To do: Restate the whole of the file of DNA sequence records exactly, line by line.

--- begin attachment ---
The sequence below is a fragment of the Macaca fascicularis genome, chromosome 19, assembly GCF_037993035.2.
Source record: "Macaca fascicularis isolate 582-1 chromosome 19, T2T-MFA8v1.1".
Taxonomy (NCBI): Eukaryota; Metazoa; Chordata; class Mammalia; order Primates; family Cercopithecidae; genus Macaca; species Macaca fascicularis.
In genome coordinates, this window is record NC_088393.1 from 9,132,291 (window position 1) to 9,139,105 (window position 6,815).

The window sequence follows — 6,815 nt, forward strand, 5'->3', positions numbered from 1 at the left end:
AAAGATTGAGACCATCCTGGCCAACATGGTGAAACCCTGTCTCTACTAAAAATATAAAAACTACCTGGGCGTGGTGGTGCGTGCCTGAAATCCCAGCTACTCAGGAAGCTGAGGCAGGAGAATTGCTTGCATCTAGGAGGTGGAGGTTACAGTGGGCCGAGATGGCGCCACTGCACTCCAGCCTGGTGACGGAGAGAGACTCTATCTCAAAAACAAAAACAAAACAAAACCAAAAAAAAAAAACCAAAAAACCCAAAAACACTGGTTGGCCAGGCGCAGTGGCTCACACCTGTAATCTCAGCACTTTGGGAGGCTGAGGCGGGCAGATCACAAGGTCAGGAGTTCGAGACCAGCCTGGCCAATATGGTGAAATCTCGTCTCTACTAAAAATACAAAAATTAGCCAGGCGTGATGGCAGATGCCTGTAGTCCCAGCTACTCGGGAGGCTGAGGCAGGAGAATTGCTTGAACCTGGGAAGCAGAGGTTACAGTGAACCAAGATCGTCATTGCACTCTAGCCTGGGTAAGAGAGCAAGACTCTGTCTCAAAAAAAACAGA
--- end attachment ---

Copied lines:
The sequence below is a fragment of the Macaca fascicularis genome, chromosome 19, assembly GCF_037993035.2.
Source record: "Macaca fascicularis isolate 582-1 chromosome 19, T2T-MFA8v1.1".
Taxonomy (NCBI): Eukaryota; Metazoa; Chordata; class Mammalia; order Primates; family Cercopithecidae; genus Macaca; species Macaca fascicularis.
In genome coordinates, this window is record NC_088393.1 from 9,132,291 (window position 1) to 9,139,105 (window position 6,815).

The window sequence follows — 6,815 nt, forward strand, 5'->3', positions numbered from 1 at the left end:
AAAGATTGAGACCATCCTGGCCAACATGGTGAAACCCTGTCTCTACTAAAAATATAAAAACTACCTGGGCGTGGTGGTGCGTGCCTGAAATCCCAGCTACTCAGGAAGCTGAGGCAGGAGAATTGCTTGCATCTAGGAGGTGGAGGTTACAGTGGGCCGAGATGGCGCCACTGCACTCCAGCCTGGTGACGGAGAGAGACTCTATCTCAAAAACAAAAACAAAACAAAACCAAAAAAAAAAAACCAAAAAACCCAAAAACACTGGTTGGCCAGGCGCAGTGGCTCACACCTGTAATCTCAGCACTTTGGGAGGCTGAGGCGGGCAGATCACAAGGTCAGGAGTTCGAGACCAGCCTGGCCAATATGGTGAAATCTCGTCTCTACTAAAAATACAAAAATTAGCCAGGCGTGATGGCAGATGCCTGTAGTCCCAGCTACTCGGGAGGCTGAGGCAGGAGAATTGCTTGAACCTGGGAAGCAGAGGTTACAGTGAACCAAGATCGTCATTGCACTCTAGCCTGGGTAAGAGAGCAAGACTCTGTCTCAAAAAAAACAGA